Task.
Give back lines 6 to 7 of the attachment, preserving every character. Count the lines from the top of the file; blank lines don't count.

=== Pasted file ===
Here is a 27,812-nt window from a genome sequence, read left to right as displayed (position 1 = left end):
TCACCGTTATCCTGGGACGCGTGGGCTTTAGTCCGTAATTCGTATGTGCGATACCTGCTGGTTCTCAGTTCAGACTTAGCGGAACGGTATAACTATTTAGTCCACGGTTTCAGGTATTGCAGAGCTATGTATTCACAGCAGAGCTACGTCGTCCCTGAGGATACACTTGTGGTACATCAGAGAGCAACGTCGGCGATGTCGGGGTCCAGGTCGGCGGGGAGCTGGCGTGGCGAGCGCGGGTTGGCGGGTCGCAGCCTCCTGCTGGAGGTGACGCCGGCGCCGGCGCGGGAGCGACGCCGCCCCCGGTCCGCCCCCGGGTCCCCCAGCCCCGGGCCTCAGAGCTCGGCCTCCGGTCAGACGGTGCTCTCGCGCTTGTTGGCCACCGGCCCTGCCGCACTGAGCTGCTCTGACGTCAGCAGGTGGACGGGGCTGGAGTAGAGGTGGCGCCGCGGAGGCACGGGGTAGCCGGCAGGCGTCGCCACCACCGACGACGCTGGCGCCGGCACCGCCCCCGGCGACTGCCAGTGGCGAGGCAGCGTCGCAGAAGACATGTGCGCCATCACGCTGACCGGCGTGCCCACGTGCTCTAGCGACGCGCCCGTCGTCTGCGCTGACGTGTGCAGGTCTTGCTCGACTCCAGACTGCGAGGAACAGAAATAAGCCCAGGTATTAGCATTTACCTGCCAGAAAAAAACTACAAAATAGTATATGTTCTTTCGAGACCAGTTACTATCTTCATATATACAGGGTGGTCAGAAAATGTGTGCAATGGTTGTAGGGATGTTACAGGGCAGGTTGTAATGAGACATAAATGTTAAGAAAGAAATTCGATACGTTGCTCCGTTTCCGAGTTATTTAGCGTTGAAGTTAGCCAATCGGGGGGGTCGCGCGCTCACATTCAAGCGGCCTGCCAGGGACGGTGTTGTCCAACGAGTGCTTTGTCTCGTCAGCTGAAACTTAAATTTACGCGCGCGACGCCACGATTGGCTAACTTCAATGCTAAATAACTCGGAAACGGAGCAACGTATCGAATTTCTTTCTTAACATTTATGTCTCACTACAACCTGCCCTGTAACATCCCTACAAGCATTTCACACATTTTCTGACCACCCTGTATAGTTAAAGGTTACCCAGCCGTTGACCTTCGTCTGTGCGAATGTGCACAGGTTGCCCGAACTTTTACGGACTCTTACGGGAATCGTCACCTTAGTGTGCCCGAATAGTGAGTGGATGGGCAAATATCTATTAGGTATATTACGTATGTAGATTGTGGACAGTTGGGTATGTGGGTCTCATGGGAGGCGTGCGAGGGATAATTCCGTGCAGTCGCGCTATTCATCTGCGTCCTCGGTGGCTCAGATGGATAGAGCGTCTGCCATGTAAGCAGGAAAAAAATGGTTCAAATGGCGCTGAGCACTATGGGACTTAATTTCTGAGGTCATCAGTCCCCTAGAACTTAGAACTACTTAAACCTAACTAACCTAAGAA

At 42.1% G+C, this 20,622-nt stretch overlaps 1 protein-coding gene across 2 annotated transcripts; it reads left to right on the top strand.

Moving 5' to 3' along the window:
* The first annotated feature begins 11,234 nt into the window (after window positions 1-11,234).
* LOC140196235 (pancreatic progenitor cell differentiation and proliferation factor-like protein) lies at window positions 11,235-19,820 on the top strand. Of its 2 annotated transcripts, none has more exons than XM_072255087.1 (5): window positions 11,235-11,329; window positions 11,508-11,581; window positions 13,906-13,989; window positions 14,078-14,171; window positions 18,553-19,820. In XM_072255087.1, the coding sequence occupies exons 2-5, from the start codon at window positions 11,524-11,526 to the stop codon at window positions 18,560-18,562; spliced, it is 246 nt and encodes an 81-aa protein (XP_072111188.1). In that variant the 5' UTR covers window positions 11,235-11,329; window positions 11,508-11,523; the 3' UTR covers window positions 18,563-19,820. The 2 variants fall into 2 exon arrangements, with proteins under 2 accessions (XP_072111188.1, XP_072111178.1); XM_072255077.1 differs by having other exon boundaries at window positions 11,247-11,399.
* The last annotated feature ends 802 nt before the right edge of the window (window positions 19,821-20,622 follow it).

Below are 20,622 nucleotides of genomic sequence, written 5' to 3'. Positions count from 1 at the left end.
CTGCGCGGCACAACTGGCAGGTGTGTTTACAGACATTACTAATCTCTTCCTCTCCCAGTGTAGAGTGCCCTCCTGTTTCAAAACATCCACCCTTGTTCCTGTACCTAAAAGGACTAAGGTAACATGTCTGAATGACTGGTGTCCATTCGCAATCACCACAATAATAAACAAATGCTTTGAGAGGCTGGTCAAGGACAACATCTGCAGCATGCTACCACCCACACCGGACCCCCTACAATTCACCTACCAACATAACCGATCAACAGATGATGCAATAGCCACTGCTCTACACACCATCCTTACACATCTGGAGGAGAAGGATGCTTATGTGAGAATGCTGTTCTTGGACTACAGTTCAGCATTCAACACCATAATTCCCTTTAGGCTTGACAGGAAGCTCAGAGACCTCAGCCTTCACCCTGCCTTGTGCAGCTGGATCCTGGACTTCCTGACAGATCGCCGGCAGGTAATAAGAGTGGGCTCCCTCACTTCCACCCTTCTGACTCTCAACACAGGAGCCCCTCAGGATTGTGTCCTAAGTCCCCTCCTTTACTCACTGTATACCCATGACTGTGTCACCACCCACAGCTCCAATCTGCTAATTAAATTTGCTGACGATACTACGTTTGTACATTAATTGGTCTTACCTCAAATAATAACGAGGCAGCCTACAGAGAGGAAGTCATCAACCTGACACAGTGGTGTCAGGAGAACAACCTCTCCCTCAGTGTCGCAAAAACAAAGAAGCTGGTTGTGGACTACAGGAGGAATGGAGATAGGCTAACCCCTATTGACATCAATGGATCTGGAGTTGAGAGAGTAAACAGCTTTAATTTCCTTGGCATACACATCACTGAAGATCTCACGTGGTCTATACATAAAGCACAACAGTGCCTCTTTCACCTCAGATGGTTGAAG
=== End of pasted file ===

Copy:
* LOC140196235 (pancreatic progenitor cell differentiation and proliferation factor-like protein) lies at window positions 11,235-19,820 on the top strand. Of its 2 annotated transcripts, none has more exons than XM_072255087.1 (5): window positions 11,235-11,329; window positions 11,508-11,581; window positions 13,906-13,989; window positions 14,078-14,171; window positions 18,553-19,820. In XM_072255087.1, the coding sequence occupies exons 2-5, from the start codon at window positions 11,524-11,526 to the stop codon at window positions 18,560-18,562; spliced, it is 246 nt and encodes an 81-aa protein (XP_072111188.1). In that variant the 5' UTR covers window positions 11,235-11,329; window positions 11,508-11,523; the 3' UTR covers window positions 18,563-19,820. The 2 variants fall into 2 exon arrangements, with proteins under 2 accessions (XP_072111188.1, XP_072111178.1); XM_072255077.1 differs by having other exon boundaries at window positions 11,247-11,399.
* The last annotated feature ends 802 nt before the right edge of the window (window positions 19,821-20,622 follow it).